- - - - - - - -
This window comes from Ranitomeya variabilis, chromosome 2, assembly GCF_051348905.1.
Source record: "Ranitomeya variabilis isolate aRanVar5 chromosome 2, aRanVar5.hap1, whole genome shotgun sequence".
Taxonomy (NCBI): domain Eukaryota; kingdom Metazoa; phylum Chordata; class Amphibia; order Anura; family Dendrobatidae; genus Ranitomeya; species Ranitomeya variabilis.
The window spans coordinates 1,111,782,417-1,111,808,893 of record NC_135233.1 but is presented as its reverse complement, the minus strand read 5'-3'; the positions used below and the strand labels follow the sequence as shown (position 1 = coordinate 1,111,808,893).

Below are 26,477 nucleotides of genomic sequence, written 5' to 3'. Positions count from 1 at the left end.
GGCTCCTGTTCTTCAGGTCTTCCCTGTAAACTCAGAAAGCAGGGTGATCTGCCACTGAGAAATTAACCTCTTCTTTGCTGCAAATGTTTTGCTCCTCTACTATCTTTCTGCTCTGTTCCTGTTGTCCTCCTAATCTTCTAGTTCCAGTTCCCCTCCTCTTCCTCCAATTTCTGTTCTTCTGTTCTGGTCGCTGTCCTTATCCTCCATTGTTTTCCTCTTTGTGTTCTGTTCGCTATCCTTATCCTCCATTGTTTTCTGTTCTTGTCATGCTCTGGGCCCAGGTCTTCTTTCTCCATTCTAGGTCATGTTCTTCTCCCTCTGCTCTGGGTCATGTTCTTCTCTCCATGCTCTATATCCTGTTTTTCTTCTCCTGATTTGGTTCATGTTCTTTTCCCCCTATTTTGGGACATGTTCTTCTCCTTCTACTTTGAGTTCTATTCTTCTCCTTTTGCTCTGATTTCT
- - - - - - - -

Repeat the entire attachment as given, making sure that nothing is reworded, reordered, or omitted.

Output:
This window comes from Ranitomeya variabilis, chromosome 2, assembly GCF_051348905.1.
Source record: "Ranitomeya variabilis isolate aRanVar5 chromosome 2, aRanVar5.hap1, whole genome shotgun sequence".
Taxonomy (NCBI): domain Eukaryota; kingdom Metazoa; phylum Chordata; class Amphibia; order Anura; family Dendrobatidae; genus Ranitomeya; species Ranitomeya variabilis.
The window spans coordinates 1,111,782,417-1,111,808,893 of record NC_135233.1 but is presented as its reverse complement, the minus strand read 5'-3'; the positions used below and the strand labels follow the sequence as shown (position 1 = coordinate 1,111,808,893).

Below are 26,477 nucleotides of genomic sequence, written 5' to 3'. Positions count from 1 at the left end.
GGCTCCTGTTCTTCAGGTCTTCCCTGTAAACTCAGAAAGCAGGGTGATCTGCCACTGAGAAATTAACCTCTTCTTTGCTGCAAATGTTTTGCTCCTCTACTATCTTTCTGCTCTGTTCCTGTTGTCCTCCTAATCTTCTAGTTCCAGTTCCCCTCCTCTTCCTCCAATTTCTGTTCTTCTGTTCTGGTCGCTGTCCTTATCCTCCATTGTTTTCCTCTTTGTGTTCTGTTCGCTATCCTTATCCTCCATTGTTTTCTGTTCTTGTCATGCTCTGGGCCCAGGTCTTCTTTCTCCATTCTAGGTCATGTTCTTCTCCCTCTGCTCTGGGTCATGTTCTTCTCTCCATGCTCTATATCCTGTTTTTCTTCTCCTGATTTGGTTCATGTTCTTTTCCCCCTATTTTGGGACATGTTCTTCTCCTTCTACTTTGAGTTCTATTCTTCTCCTTTTGCTCTGATTTCT